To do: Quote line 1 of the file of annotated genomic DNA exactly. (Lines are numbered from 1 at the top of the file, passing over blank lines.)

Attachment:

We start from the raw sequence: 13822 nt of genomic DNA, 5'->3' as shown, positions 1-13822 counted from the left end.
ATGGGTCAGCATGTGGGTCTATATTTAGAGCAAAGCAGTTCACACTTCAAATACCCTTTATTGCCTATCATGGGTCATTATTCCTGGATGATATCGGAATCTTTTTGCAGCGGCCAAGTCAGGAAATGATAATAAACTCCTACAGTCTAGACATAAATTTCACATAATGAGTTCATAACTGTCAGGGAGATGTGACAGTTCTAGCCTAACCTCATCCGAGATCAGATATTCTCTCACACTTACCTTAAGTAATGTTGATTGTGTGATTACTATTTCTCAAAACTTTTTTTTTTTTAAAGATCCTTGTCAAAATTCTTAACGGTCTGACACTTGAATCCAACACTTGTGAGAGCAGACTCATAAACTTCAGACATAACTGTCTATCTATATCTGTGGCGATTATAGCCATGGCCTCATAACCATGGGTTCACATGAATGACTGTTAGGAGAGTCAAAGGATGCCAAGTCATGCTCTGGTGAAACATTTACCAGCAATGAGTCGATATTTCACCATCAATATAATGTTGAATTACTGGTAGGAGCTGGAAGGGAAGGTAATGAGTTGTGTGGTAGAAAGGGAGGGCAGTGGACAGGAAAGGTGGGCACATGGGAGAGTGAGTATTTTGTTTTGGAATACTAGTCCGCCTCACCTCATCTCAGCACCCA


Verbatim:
We start from the raw sequence: 13822 nt of genomic DNA, 5'->3' as shown, positions 1-13822 counted from the left end.